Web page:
Dad didn’t mention the bike seat last night, but he did talk to Caroline (who is competing in summer swim league now) about how he learned to swim in the flooded rice fields outside Ville Platte as a child. After they mastered that easy swim, they went to Bayou Chicot which had all the heavy duty hazards. He has mentioned the mountain bike trail to me too, but I think we can think of a better solution when you come.

    • ladyfleur

      June 17, 2013 at 6:14 pm

      I never heard about swimming in the rice fields, but I do remember him saying he learned to swim in Bayou Chicot. Given that I wouldn’t even put my hand over the edge of the fishing boat in that scary swamp, I was horrified at the thought.

  3. Tian

    June 17, 2013 at 7:06 pm

    Definitely the bike he’s riding looks too small. I had to try several types of seats before I found one I like. My recommendation is the Serfas brand. Those usually work out well for me!

  4. Psy

    June 17, 2013 at 7:48 pm

    My dad, who rides a bike that looks just like your dad’s and is close in age uses a Serfas saddle, though I can’t remember the model right now. It’s a bit wider and comfy, and he loves it. I’d like to say he found it at REI.

    I love riding with my dad! I ride with him every time I go home…I actually built a bike to leave at my parents’ house so that he wouldn’t guilt trip me when I didn’t have a bike to ride with him. Yesterday he took me on his favorite trail with some rolling hills (in the 95 degree weather) and we had a blast!

    • ladyfleur

      June 17, 2013 at 8:07 pm

      I steal my Mom’s bike which is part of why I ride with Dad more than her. But she does still ride occasionally too. She’s also 82, but her balance isn’t as good as Dad’s.

      Where does your dad live that it’s 95 degrees?

      • Psy

        June 19, 2013 at 2:18 pm

        Sacramento, California – they get stretches of 110+, but without the humidity (thankfully).

  5. savvybikes

    June 17, 2013 at 10:05 pm

    I could give you bike fit + saddle recommendations, but that’s a long conversation and I see some other things (besides the saddle) that could change, too. Instead, I just want to say thank you. I’ve been without a father for 15 fathers days now. While I read about your father, I thought “wow, my dad never rode a bike.” And then I remembered riding my bike with my dad during his one week of vacation every summer. We would go hit tennis balls. He died just months before I moved to California and before I started riding again.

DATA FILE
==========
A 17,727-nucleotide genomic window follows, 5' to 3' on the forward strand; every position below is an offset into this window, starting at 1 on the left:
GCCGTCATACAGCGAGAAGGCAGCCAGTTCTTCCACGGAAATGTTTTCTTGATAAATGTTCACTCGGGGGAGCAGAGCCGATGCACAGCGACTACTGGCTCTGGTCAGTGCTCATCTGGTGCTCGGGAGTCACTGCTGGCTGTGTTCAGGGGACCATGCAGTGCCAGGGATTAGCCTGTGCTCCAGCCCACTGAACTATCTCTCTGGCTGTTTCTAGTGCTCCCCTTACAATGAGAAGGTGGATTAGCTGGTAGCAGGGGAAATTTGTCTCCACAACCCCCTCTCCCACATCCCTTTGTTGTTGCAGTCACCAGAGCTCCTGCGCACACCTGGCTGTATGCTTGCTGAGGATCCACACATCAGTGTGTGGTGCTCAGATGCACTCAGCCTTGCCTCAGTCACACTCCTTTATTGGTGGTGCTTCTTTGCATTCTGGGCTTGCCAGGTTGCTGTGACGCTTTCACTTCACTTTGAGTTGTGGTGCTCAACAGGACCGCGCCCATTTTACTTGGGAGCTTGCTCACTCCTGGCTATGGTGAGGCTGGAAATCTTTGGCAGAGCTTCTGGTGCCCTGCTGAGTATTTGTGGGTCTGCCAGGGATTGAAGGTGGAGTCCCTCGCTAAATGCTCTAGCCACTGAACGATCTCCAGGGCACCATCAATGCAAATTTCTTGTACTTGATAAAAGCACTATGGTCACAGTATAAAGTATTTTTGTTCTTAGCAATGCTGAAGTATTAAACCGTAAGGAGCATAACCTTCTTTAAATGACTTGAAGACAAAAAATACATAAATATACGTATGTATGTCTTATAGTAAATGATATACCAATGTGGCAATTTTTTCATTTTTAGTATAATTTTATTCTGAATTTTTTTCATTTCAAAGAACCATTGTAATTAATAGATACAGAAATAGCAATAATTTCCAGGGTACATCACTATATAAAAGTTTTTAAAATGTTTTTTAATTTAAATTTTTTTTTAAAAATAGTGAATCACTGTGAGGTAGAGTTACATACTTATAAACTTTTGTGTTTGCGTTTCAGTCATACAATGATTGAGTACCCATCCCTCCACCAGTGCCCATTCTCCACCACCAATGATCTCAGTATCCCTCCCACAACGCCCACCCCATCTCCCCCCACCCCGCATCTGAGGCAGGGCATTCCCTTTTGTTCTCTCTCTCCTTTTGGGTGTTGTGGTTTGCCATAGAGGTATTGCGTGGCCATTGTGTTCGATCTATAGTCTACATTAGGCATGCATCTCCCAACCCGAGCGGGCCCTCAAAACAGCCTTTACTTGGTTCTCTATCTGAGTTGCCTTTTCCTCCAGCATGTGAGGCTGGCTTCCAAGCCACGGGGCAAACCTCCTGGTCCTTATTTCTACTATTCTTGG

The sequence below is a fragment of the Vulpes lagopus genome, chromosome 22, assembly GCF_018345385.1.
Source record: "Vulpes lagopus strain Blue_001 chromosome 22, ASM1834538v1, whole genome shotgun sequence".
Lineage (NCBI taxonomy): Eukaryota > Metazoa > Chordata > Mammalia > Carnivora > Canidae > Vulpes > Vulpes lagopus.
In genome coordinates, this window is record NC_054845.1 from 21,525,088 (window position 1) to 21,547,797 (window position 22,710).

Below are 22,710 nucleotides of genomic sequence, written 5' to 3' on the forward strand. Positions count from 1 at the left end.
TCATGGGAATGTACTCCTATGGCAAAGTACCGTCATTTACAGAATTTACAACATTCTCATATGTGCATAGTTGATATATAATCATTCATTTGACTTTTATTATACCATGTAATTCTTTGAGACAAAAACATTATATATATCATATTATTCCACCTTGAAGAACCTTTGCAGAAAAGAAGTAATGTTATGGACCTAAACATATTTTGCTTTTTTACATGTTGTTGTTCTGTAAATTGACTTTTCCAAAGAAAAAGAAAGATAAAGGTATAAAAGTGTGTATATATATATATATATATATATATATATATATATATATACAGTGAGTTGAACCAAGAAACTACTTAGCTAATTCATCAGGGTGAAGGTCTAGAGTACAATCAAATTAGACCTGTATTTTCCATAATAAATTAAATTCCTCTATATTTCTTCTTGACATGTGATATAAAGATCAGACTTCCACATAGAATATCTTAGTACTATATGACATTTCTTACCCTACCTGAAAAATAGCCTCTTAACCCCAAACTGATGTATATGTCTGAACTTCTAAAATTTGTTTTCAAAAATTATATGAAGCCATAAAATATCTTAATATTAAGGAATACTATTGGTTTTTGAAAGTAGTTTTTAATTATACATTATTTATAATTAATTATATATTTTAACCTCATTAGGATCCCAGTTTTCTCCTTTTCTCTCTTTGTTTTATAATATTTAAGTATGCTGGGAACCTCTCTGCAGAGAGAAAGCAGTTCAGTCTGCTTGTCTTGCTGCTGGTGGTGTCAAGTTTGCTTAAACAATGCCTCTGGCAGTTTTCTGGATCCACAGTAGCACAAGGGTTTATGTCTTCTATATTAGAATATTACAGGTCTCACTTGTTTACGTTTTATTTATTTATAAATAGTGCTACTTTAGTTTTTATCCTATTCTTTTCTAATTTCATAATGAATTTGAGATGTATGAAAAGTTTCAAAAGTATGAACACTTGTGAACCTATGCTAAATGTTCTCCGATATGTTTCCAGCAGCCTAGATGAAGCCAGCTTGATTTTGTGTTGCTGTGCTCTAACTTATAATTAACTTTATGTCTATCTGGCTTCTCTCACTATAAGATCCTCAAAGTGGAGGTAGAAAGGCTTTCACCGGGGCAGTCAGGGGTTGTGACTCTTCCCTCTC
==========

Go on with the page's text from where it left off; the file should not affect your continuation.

6. Carol

    June 18, 2013 at 6:20 am

    Bikes were our dad’s and his brothers’ primary form of transportation in their childhood small town. He used it for his daily paper route and in fact he was working his route when he first heard of the attack on Pearl Harbor. He was 11 years old at that time.

  7. frank8265

    June 18, 2013 at 10:36 am

    Not that I consider myself an expert, but I too tend to sit on the front of my saddle which gave some discomfort. Last year I bought a Brooks Flyer S saddle (yes, a so called “lady” saddle) and for me it works perfectly. Bit shorter, bit wider and sits like a dream. And also no more numb feeling down the equator. 😉

  8. Martin

    June 18, 2013 at 3:16 pm

    I agree — the bike looks to small. Your dad’s knees practically bump against the handle bars. Could you persuade him to try one with a larger frame? (The saddle may not be the issue.)

  9. disgruntled

    June 22, 2013 at 2:27 pm

    Oh. For years I rode my Dad’s old bike, but he’s too ill to cycle now. I do ride with my Mum when we get a chance and she can get away from caring for my Dad.

    Enjoy the fact that he’s still active and I hope he finds a saddle that suits.

  10. PedalCat

    June 30, 2013 at 5:55 pm

    We ride in 115+ here in sunny Tempe AZ! My father doesn’t ride at all anymore; however, I have heard stories of his adventures! Albeit short, but adventures none the less!
    I’m glad your father still enjoys a trip on the bike 🙂